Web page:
The past couple of American presidential elections have emphasized the difference between the people’s will (i.e. majority vote) and the electoral college system. Hilary Clinton winning the 2016 election from the perspective of the populace’s will, she nevertheless lost due to the electoral college system, which leads to the question: does democracy truly exist in the USA? Using 20th century Chinese history as his source material, Terry Pratchett takes a more fundamental look at the idea of the “people’s will” in Interesting Times (1994).
Little to society’s knowledge, the reins of power in the Agatean Empire are about to be taken. The ancient emperor near death, certain slimy elements of the aristocracy’s underbelly are plotting a coup. Meanwhile, a people’s uprising, led by the Red Army, is building momentum in the lowest levels of society, looking to overthrow millennia of monarchy and install a government for the people. Enter Rincewind. Sent by the gods, he is given the task of helping decide the fate of the Agatean Empire. Rincewind runs into Cohen the Barbarian, who along with his band of octogenarian warriors, are looking to have one last ride into glory while preventing tragedy, promoting positive social change—wait, what? Even Rincewind does not know, but it seems destiny will have him be at least at the nexus of change.
For those familiar with Discworld, Interesting Times is a Rincewind/Twoflower/Cohen the Barbarian/wizards novel. Like that mix of characters, and you’ll likely enjoy the novel. I personally enjoy that mix, most particularly Cohen the Barbarian. Where Rincewind is up to his usual tricks and escapes, Cohen is invigorated with the introduction of a small band of followers, the Silver Horde. The manner in which Pratchett kneecaps the ‘glory’ of pulp warriors via these hoary geriatrics is wonderful.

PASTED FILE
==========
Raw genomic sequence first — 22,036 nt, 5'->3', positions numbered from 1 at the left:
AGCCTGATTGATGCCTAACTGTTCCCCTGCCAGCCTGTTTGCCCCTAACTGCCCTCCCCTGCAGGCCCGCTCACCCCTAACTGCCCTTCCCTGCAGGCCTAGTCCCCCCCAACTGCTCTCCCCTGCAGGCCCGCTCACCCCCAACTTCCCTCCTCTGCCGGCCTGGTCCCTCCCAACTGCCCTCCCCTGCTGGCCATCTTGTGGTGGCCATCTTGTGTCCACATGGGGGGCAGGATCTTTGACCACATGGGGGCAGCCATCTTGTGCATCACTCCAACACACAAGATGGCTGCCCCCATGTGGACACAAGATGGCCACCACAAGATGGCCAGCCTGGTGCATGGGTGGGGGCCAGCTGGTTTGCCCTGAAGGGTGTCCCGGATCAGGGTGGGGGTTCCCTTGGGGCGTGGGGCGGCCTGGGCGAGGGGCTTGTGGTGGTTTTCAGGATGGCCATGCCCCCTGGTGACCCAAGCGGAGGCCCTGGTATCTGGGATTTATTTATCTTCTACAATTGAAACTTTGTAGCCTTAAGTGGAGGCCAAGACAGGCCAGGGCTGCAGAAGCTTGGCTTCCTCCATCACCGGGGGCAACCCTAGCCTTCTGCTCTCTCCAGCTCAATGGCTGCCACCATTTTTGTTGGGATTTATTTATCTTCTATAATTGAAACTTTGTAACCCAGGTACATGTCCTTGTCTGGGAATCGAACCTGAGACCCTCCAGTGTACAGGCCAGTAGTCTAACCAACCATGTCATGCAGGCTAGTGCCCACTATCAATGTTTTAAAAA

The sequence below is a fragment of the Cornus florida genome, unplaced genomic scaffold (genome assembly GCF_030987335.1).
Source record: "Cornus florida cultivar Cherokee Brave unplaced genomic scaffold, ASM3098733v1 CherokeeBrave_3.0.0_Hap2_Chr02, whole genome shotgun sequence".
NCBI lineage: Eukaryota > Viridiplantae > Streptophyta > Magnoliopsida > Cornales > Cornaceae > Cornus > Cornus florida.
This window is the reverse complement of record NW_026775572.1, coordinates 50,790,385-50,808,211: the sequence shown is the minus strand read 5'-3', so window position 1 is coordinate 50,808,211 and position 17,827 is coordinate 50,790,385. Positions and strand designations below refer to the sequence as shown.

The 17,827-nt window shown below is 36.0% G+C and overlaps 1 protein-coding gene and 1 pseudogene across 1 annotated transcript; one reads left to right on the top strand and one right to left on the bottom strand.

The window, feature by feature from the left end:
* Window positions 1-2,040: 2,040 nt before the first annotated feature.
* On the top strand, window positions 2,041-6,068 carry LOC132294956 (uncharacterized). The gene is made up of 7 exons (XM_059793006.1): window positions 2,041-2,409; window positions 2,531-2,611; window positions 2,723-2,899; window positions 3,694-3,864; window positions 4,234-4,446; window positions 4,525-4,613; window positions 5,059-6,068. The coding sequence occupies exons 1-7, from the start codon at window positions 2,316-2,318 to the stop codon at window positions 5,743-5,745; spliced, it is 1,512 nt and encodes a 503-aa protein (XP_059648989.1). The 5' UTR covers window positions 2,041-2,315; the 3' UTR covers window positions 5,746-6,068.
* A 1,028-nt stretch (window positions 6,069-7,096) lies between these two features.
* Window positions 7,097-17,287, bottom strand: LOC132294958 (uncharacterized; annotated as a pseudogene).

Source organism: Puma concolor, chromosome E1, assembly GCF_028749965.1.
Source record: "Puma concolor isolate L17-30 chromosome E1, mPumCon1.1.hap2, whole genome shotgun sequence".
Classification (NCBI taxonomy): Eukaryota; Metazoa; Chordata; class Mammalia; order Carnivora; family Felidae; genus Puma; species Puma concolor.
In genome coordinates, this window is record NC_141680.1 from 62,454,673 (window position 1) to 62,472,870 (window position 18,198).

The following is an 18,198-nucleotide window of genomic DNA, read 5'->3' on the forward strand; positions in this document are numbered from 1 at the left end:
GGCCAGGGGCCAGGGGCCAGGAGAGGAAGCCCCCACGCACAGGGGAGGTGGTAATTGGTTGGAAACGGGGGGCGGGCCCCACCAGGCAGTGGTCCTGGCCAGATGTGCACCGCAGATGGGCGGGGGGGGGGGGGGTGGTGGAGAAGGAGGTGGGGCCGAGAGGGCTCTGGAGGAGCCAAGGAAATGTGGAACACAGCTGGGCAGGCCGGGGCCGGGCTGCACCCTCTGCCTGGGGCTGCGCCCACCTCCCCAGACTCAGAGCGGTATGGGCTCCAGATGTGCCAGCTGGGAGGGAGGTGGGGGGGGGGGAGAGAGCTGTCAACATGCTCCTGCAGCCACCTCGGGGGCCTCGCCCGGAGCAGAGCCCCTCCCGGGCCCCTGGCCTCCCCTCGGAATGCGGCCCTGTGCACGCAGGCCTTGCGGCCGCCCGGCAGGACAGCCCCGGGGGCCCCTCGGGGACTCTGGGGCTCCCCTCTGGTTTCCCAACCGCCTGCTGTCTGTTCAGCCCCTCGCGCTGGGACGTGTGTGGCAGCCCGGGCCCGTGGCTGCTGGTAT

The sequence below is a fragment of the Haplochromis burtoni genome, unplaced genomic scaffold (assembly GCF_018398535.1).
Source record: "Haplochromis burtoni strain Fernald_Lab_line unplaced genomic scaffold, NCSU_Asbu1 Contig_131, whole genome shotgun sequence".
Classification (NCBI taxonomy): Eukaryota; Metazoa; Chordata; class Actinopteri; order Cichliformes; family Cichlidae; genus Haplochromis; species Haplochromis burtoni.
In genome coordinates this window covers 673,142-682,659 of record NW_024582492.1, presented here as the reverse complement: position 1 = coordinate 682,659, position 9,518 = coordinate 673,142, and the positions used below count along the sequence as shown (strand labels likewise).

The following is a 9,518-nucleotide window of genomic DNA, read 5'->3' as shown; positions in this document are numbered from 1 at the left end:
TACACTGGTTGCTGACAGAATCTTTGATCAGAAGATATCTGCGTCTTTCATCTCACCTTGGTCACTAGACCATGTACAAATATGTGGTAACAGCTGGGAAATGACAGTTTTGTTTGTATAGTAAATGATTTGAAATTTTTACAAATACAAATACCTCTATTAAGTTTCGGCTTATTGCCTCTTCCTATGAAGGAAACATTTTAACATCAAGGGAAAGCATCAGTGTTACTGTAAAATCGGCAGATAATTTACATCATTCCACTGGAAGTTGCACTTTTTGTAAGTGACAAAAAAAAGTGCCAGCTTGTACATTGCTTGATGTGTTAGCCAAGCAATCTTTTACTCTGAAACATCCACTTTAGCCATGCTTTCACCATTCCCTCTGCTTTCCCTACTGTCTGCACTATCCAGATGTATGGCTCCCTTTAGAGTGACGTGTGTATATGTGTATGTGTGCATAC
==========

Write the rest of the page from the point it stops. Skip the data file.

It can be argued that Interesting Times tackles two subjects. Where Lost Continent is a Pratchett-ian look at Australian flora, fauna, culture, and history, Interesting Times does something similar with Chinese/East Asian culture and history. For better and worse, there are a lot of stereotypes bandied about. The reader’s sensitivity to such things will determine which side of that spectrum their opinion of the book’s cultural representation lies.
The second subject, the major theme of Interesting Times, is the overturn of government in the name of causes that are not always motivated by the greater good. Where the French Revolution is largely framed as a “democratic, people’s revolution”, there are few people who would frame China’s Cultural Revolution as such. Serving the needs of leadership, it was largely an affair ensuring the regime of Mao Zedong remained no matter the cost, that is, rather than a movement for the good of the people, as it was advertised. Putting the idea of democracy on a pedestal and setting this recent bit of Chinese history against it, Pratchett challenges the actions of a few done on behalf of the many, and whether or not they are truly altruistic—an interesting facet.
Interesting Times is not the greatest Discworld novel. The humor, while at times classic Pratchett (his taking the piss out of Cultural Revolution slogans is laugh out loud, and Cohen and the Silver Horde certainly have their moments), it is at other times ordinary. Pratchett has spoiled us. The usage of Chinese culture will be humorous to some, and potentially offensive to others. But it’s difficult to argue the device; the Chinese cultural revolution is the perfect sounding board for anti-democratic actions done by a minority in the name of the majority. Now, about that electoral college system in the US…